"Hacking the News: Applying Computer Science to Journalism"
This panel, which will be led by Burt Herman of Hacks/Hackers, will focus on "re-engineering" the storytelling process. Herman will talk about how journalists and programmers can work together to re-engineer the future of journalism, and why this matters. He'll also talk about terms you may not fully understand but want to learn more about: object-oriented programming, model-view-controller frameworks and social code repositories.
"Girl Developers++: Getting Women Equipped to Ship"
Sara Chipps of Girl Developer LLC says there's been a lot of talk, but not a lot of action, about the gender gap in software development. She advocates for educating women to be software developers and empowering them to teach themselves, and she plans to talk about some of the roadblocks women face when learning how to code. Among the questions she'll address: "How can I start an initiative to educate women in technology in my community?"
"Our Media: Building an API for Public Media"
This panel is especially relevant to journalists working in public media. Robert Bole of the Corporation for Public Broadcasting will talk about public media's efforts to build an open API called the Public Media Platform. (An API, in this sense, facilitates the use of a news organization's content by third parties who want to create their own applications.) Bole will discuss how independent publishers and content creators will be able to use the platform.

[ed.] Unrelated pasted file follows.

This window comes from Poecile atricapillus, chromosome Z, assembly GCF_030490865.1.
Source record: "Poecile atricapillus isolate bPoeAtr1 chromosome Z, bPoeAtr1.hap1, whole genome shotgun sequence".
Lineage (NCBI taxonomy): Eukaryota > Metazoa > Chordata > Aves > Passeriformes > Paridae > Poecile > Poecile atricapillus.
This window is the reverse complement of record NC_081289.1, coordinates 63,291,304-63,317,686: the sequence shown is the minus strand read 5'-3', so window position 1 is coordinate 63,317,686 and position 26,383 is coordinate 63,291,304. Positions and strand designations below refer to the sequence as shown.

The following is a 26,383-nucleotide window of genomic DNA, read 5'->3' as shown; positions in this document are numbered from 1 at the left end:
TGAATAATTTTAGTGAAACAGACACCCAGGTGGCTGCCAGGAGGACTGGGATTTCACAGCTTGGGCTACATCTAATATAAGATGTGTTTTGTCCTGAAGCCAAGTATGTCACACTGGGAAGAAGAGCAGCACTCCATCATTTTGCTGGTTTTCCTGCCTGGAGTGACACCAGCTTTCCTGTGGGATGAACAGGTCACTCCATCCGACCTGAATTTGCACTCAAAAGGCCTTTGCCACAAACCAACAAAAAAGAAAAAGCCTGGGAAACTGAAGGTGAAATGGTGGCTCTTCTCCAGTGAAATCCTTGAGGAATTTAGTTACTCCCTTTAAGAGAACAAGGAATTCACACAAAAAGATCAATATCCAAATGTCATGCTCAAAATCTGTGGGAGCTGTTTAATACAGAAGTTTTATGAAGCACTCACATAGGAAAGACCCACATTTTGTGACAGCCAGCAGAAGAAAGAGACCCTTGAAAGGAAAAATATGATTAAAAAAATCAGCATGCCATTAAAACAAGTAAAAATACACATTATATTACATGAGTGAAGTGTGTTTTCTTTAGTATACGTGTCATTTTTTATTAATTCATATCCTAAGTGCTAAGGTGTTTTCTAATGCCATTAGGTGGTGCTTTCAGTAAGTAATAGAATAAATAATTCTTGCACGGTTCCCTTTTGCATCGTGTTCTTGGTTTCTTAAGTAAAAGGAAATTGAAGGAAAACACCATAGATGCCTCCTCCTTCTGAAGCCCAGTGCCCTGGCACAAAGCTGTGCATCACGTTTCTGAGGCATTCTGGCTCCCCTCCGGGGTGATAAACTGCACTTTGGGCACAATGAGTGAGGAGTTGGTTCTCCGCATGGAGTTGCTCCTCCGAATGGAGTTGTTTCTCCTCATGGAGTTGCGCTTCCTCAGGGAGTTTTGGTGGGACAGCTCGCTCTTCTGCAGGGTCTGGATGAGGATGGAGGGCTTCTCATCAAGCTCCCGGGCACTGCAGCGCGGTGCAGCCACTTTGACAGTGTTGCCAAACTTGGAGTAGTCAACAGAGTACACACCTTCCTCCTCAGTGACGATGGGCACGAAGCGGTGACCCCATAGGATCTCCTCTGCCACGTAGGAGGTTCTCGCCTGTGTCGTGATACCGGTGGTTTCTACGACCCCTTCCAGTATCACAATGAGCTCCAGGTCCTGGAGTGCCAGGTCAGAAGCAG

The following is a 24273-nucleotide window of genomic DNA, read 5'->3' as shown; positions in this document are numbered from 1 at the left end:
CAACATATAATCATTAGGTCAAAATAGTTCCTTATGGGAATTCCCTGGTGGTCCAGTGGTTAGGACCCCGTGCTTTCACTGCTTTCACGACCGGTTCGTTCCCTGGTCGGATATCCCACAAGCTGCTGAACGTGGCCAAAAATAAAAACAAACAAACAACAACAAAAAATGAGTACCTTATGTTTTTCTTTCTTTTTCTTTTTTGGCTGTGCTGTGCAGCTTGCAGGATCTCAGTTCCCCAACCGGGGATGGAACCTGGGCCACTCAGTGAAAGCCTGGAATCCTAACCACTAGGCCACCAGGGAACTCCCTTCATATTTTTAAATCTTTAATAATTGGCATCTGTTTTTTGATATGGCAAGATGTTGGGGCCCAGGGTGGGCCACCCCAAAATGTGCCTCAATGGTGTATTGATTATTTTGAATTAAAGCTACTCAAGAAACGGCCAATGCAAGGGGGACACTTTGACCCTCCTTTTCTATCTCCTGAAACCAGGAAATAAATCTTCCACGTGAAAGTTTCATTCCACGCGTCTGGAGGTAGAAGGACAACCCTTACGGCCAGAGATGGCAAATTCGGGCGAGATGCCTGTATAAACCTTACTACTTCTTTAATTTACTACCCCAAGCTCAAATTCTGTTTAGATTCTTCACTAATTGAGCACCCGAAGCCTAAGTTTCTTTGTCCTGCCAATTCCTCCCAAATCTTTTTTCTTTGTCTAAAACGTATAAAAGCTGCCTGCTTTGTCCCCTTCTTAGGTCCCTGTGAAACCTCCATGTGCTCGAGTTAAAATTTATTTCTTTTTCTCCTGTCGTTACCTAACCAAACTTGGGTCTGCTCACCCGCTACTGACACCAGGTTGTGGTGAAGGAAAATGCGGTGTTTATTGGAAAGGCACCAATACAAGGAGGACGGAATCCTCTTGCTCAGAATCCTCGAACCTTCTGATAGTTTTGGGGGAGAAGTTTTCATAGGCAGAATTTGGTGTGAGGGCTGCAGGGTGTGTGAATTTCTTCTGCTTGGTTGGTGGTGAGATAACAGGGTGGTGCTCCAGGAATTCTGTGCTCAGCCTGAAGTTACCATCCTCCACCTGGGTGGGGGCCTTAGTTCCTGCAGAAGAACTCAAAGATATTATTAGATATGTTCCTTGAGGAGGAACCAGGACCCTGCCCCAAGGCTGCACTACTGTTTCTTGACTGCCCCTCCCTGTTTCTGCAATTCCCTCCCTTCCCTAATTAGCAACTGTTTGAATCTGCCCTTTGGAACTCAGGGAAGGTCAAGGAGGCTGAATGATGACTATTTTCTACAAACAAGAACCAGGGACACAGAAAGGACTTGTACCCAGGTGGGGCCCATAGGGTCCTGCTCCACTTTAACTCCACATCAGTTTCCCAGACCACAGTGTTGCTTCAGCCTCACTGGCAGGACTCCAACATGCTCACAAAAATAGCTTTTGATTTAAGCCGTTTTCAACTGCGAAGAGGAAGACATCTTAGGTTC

"TBD: Engaging Local Blogs in Your News Startup"
Lisa Rowan will apply some of the lessons she's learned while working for TBD, a D.C.-area news site that launched last week. The site has a network of more than 100 community bloggers who contribute news, visual content and conversation to the site. Rowan will offer details about how the bloggers were selected and recruited, and will talk about what TBD has taken away from the experience so far.
"Crowd Funding Your Startup -- Without Going to Jail"
If you want to create a news startup, consider this panel, which will teach you how to tap into the community for funding. Fred Bryant of WealthForge will explain how to overcome challenges that stand in the way of getting people to invest in your startup. He'll also look at what industry leaders think about the future of crowd funding and will offer thoughts on how long it'll take for crowd funding to become a viable way of raising capital.
"Newstopia: The New Business Models for News"
Mark Briggs, an author and a Ford teaching fellow at Poynter, will lead a session about how to use digital tools to launch and run a successful news business. He'll answer some key questions about how digital news startups fit into our democracy and why sites such as The Huffington Post thrive while traditional media outlets struggle. He'll also address what these startups mean for people who are looking for jobs in journalism.
"How Brands Form Partnerships: Headscratchers and Natural Fits"
Often, we hear about partnerships after they're made. But what happens before the partnership is finalized? USAToday.com's Brian Dresher will share details about what happens beforehand and will describe how to evaluate potential partners. He'll also discuss how to use internal resources to support a partnership and how to measure the success of a partnership. This panel could be especially good for news sites that want to innovate but don't have enough resources internally to do so. It could also be good for universities that want to partner with media outlets.